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PHL ‘on track’ to become an upper middle-income country, says WB

An aerial view of Metro Manila. — PHILIPPINE STAR/WALTER BOLLOZOS

By Luisa Maria Jacinta C. Jocson, Reporter

THE PHILIPPINES is on track to becoming an upper middle-income country in the next few years, the World Bank (WB) said.

“With continued recovery and reform efforts, the country is getting back on track on its way from a lower middle-income country with a gross national income (GNI) per capita of $3,640 in 2021 to an upper middle-income country in the short term,” the multilateral lender said on its website.

According to the World Bank, an upper middle-income country has a per capita income range of $4,256-$13,205.

The Philippines is currently classified as a lower middle-income country by the World Bank, with a GNI per capita at $3,640 or about P202,000 in 2021.

A lower middle-income status means having a GNI per capita from $1,086 to $4,255.

The World Bank has yet to release the latest country classification ranking for 2022.

The Philippines has been classified as a lower middle-income country since 1987, which is the earliest available data from the World Bank.

The Marcos administration is targeting to reach upper middle-income status by 2025.

“The Philippines has been one of the most dynamic economies in the East Asia and Pacific region. With increasing urbanization, a growing middle class, and a large and young population, the Philippines’ economic dynamism is rooted in strong consumer demand supported by a vibrant labor market and robust remittances,” the World Bank added.

The Philippine economy grew by 7.6% in 2022 from 5.6% in 2021.

Economic managers are targeting 6-7% gross domestic product (GDP) expansion this year.

SLOW POVERTY REDUCTIONIn a separate report, the World Bank said the Philippines is struggling to reduce poverty.

“Despite over a decade of progress in inequality reduction, the Philippines has one of the highest Gini coefficients in East Asia and the Pacific,” the multilateral lender said in its latest Poverty and Equity Brief.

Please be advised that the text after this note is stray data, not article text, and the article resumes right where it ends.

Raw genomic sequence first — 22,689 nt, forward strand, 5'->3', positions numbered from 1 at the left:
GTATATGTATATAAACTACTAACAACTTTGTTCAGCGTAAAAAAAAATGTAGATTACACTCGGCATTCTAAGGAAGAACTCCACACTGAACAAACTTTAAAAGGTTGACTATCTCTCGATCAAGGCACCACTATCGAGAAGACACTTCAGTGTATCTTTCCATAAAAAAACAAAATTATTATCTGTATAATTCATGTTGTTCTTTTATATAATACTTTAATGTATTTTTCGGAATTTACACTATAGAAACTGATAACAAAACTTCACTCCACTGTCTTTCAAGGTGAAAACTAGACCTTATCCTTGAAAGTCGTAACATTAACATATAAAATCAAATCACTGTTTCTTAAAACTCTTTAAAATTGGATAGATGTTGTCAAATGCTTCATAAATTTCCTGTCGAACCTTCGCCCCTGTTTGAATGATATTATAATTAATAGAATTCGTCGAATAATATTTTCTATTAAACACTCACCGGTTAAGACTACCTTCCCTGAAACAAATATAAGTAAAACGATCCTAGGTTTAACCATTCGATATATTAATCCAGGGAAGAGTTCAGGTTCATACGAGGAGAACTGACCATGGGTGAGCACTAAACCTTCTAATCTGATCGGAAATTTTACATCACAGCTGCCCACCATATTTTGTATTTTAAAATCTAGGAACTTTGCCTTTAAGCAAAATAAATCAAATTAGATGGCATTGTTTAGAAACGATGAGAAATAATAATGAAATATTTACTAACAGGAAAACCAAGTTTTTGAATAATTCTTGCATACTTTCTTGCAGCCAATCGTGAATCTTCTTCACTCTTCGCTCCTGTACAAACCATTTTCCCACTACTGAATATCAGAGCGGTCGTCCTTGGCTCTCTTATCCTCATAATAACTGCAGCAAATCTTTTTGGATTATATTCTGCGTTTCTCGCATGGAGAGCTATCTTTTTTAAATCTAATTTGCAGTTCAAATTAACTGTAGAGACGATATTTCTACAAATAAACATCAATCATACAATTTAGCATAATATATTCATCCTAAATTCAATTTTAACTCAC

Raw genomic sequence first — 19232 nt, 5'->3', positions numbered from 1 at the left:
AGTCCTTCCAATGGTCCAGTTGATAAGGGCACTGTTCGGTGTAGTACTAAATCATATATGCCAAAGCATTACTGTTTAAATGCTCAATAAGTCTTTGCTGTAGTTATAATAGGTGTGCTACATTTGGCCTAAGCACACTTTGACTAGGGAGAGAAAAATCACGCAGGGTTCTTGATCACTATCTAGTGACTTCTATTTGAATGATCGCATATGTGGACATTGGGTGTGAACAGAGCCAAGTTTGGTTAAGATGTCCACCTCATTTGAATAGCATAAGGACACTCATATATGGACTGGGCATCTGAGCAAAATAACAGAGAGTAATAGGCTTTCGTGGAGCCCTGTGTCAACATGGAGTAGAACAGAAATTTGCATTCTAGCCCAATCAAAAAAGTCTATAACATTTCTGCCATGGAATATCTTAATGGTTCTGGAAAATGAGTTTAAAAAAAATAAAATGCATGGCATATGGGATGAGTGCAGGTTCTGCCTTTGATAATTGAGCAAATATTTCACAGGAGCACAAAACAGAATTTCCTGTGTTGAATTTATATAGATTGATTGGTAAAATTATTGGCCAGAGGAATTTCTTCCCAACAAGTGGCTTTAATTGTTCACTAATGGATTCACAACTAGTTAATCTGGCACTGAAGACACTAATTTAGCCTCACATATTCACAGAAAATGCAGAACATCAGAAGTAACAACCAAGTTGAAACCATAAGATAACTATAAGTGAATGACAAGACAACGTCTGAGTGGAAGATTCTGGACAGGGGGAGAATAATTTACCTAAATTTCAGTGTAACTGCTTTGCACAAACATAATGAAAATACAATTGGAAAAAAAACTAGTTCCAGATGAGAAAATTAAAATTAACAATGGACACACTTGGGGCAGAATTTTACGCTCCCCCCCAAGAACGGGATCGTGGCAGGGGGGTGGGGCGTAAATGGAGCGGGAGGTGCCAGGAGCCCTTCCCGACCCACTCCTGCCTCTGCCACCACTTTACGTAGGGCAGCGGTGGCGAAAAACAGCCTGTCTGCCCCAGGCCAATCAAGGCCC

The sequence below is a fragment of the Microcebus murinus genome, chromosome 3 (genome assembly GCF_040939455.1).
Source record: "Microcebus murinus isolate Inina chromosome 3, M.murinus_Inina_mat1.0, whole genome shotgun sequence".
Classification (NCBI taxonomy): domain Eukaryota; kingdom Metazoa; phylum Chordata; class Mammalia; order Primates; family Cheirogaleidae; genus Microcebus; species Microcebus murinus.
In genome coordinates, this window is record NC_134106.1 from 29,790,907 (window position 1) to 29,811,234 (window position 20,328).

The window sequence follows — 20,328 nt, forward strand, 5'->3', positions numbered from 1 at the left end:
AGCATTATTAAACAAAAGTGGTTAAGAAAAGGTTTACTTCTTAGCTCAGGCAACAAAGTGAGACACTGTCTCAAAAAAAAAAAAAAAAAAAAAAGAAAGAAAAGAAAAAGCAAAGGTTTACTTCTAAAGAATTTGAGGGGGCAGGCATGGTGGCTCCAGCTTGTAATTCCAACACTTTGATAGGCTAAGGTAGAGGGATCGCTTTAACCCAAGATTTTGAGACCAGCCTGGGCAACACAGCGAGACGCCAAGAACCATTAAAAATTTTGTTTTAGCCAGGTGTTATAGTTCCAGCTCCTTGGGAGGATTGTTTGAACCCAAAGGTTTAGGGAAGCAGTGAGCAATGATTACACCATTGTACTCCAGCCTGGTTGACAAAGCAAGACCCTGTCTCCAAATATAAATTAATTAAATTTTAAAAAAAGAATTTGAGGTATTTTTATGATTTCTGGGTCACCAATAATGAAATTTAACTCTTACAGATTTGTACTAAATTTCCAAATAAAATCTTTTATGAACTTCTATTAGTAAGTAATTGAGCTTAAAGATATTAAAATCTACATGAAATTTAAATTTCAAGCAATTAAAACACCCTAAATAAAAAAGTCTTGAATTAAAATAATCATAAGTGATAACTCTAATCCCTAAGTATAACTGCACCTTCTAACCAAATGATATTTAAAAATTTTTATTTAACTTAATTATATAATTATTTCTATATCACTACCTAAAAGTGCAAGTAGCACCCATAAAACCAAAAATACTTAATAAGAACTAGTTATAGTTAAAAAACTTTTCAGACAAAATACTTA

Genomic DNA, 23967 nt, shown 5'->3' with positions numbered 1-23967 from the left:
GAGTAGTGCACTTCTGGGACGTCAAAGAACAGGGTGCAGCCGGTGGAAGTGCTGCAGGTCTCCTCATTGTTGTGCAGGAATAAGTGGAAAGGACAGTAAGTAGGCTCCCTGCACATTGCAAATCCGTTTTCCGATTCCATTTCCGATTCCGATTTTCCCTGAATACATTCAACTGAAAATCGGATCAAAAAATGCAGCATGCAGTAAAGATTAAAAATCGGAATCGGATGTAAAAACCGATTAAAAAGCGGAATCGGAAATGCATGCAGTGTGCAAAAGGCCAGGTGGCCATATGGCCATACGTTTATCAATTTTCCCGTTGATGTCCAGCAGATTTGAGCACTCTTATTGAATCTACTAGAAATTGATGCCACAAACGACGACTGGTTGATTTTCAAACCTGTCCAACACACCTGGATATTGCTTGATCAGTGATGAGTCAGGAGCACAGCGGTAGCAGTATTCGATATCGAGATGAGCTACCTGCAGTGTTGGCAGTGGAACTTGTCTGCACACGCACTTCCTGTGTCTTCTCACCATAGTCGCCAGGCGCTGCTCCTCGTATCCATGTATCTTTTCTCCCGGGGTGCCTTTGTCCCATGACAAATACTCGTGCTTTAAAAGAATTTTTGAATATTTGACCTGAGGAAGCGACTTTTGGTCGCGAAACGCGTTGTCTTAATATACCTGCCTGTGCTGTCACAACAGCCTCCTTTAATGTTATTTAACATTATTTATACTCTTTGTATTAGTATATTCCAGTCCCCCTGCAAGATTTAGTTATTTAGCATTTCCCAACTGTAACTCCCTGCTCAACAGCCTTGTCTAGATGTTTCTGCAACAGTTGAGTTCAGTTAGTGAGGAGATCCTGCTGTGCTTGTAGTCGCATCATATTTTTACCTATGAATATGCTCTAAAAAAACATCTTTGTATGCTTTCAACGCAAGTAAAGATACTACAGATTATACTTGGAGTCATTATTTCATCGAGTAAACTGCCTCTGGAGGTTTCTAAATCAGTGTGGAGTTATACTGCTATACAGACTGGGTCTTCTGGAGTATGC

In 2021, the Philippines’ Gini coefficient was at 40.7.

The Gini coefficient is used to measure income distribution, where a coefficient of zero means that wealth is perfectly distributed, while a higher number indicates inequality.

According to the World Bank, the coronavirus disease 2019 (COVID-19) pandemic “interrupted” over 30 years of poverty reduction progress in the country.

“While inequality did not seem to have increased in the immediate aftermath of COVID-19, the longer-lasting effects of the crisis on human capital development, food insecurity and shifts to less productive jobs and sectors, which disproportionately affected poor and vulnerable households, may widen inequality in coming years,” it added.

However, the World Bank did note the improvement in labor force participation, low unemployment, and the surge in home-based or flexible work arrangements which it said will also help accelerate poverty reduction.

Data from the local statistics authority showed that poverty incidence among individuals jumped to 18.1% in 2021, from 16.7% in 2018. In 2021, the number of Filipinos living in poverty rose by 2.322 million to 19.992 million.

In its latest Macro Poverty Outlook, the World Bank noted that economic and labor market recovery will support poverty reduction efforts in the Philippines.

“Poverty incidence (in the Philippines) using the World Bank’s poverty line for lower middle-income countries of $3.65 a day, 2017 purchasing power parity (PPP) is projected to decrease from 17.8% in 2021 to 13.8% in 2023 and further decrease through 2025,” it said.

“However, these projections could be tempered by higher-than-expected inflation. The increase in household incomes brought by the gains in the labor market are offset by the persistent high prices particularly of food and energy, especially among poor households,” it added.

The government is aiming to reduce the poverty incidence rate to 16.4% this year, 13.2% by 2025, and 9% by 2028.

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